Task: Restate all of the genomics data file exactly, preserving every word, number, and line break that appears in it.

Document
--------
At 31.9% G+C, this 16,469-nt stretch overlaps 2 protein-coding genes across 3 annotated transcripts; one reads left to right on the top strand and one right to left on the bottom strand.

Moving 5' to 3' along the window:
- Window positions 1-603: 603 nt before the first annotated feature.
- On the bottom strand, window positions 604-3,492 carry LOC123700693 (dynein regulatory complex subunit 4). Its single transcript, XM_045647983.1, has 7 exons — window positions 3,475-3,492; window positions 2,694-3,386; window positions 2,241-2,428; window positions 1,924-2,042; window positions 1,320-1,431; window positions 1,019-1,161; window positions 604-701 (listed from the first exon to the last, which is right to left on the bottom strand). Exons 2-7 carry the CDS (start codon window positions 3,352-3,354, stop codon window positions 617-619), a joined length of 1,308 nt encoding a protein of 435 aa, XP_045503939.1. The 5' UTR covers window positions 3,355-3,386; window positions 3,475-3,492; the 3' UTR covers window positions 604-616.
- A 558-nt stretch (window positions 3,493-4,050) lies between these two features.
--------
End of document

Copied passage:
At 31.9% G+C, this 16,469-nt stretch overlaps 2 protein-coding genes across 3 annotated transcripts; one reads left to right on the top strand and one right to left on the bottom strand.

Moving 5' to 3' along the window:
- Window positions 1-603: 603 nt before the first annotated feature.
- On the bottom strand, window positions 604-3,492 carry LOC123700693 (dynein regulatory complex subunit 4). Its single transcript, XM_045647983.1, has 7 exons — window positions 3,475-3,492; window positions 2,694-3,386; window positions 2,241-2,428; window positions 1,924-2,042; window positions 1,320-1,431; window positions 1,019-1,161; window positions 604-701 (listed from the first exon to the last, which is right to left on the bottom strand). Exons 2-7 carry the CDS (start codon window positions 3,352-3,354, stop codon window positions 617-619), a joined length of 1,308 nt encoding a protein of 435 aa, XP_045503939.1. The 5' UTR covers window positions 3,355-3,386; window positions 3,475-3,492; the 3' UTR covers window positions 604-616.
- A 558-nt stretch (window positions 3,493-4,050) lies between these two features.